- Positive cash flow: More money is entering your business than leaving. Start thinking about ways to put this extra cash to work. There’s room for a big purchase to improve operations, extra marketing spend, or maybe just stashing it away as a rainy day fund.
How to Analyze Your Cash Flow Forecast
Now that you have a cash flow forecast, what do you do with it? Analyze.
To get the most amount of value from a forecast, try these different approaches.
Simulate Different Scenarios
A great value from cash flow forecasts is simulating scenarios or how a change affects your business. You can answer questions like:
- How does an increase in our cost of goods sold affect our cash flow?
- What happens if our sales are higher or lower than expected?
- How does a loan affect our monthly cash flow?
- How will an additional employee affect our forecast?
By running a situation through a cash flow forecast you get a clearer picture of its impact and can make a decision with confidence.
Identify Shortages or Surpluses
One of the biggest challenges for small businesses is adapting to a cash shortage. Performing a cash flow forecast helps you see when a shortage might occur so you can make adjustments to prevent it from ever becoming a problem.
You might also see a cash surplus in your forecast. This lets you know when you can plan on making a new purchase or increase your spend without breaking the bank.
Plan for Seasonal Trends
If your business has periods of increased or decreased activity, a cash flow forecast helps you plan for it. You can either determine how much you’ll need to save to weather a down period or how much extra cash on hand you’ll have from a peak of activity.
Looking into these seasonal trends also helps you decide how to adjust your spending.
For example, if you know more sales means you’ll need more employees, you can see how much extra room you have in the budget for payroll. Or for a down period, how much payroll you need to cut to stay cash positive.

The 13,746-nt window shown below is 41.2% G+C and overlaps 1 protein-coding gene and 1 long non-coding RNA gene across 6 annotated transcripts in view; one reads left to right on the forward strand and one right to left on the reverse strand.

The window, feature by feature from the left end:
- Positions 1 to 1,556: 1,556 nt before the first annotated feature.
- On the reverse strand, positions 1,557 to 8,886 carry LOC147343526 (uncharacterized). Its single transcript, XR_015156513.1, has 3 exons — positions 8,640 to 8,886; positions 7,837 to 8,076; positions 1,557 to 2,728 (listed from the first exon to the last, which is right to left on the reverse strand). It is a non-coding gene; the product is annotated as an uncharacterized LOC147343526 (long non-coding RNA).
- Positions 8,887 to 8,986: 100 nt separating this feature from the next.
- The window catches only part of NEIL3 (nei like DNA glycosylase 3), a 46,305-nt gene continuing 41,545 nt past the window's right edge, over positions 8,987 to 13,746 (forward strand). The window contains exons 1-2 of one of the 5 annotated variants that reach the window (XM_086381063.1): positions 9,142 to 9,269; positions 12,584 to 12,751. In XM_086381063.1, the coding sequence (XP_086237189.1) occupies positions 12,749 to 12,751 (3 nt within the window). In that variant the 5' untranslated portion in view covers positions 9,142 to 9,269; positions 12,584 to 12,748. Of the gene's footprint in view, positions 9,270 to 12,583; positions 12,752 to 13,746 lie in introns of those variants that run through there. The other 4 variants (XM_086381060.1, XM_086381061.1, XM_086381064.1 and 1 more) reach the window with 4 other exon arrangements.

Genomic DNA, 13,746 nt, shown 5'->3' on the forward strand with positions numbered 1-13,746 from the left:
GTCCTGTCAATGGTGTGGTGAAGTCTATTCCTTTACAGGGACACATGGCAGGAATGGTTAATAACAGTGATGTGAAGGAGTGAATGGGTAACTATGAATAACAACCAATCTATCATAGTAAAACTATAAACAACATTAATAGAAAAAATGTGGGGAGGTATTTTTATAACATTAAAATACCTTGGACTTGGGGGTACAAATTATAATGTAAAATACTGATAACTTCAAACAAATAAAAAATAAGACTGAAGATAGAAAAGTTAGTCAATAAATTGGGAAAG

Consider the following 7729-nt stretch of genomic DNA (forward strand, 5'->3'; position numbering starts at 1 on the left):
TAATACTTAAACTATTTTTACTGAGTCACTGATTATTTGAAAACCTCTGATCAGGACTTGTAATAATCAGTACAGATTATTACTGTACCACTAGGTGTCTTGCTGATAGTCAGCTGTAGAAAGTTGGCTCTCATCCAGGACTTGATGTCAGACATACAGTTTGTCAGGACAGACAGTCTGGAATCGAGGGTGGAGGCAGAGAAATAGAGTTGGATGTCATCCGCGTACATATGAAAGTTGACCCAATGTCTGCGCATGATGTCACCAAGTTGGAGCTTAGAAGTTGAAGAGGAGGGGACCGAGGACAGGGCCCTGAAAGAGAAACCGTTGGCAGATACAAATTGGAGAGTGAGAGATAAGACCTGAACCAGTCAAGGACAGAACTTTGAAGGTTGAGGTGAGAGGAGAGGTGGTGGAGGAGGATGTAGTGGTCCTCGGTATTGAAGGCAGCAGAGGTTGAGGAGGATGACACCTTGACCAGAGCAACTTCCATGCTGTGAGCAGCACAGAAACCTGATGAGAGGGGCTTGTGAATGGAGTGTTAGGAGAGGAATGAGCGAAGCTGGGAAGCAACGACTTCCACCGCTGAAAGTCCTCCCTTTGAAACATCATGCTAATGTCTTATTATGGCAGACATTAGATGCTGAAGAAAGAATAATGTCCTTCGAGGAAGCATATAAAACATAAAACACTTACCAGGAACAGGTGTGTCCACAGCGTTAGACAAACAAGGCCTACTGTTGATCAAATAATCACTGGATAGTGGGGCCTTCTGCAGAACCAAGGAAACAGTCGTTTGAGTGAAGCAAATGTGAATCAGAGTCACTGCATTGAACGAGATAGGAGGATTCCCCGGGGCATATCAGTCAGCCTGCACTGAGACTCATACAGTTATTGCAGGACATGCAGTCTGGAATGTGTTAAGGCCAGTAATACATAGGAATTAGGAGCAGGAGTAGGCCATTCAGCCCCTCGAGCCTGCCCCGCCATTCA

Create Timelines for Financial Goals
Do you have a big purchase on the horizon? Or maybe a revenue number you’re wanting to hit? A cash flow forecast helps predict when you’ll get there.
This is especially helpful for businesses that are looking for investment or to take out a loan.
You can map out the impact of that additional capital and showcase your business’s increased value. Or alternatively, you might see that the impact wasn’t what you expected, saving you from taking on unhelpful debt.
Compare Actual Results to the Forecast
Cash flow forecasts are one part science and one part art. The science is all the historical data you use and the art is the predictions you make.
At the end of a period, you might look at your cash flow forecast and see your estimation was off. This doesn’t mean you made a bad forecast! In fact, digging into the why is a very valuable practice.
Understanding why a cash flow forecast was off the mark helps you learn about your business—and improve future forecasts.
Maybe you identify a seasonality you didn’t expect or you recognize an uptick in expenses you didn’t see coming. Once you find those trends, you can include them in future forecasts or adapt your strategy to better prepare for them.
Regardless of the outcome of a cash flow forecast, it’s an invaluable tool for getting an in-depth understanding of how your business operates. This knowledge helps you make better decisions and keep your business cash positive.
This content is presented “as is,” and is not intended to provide tax, legal or financial advice. Please consult your advisor with any questions.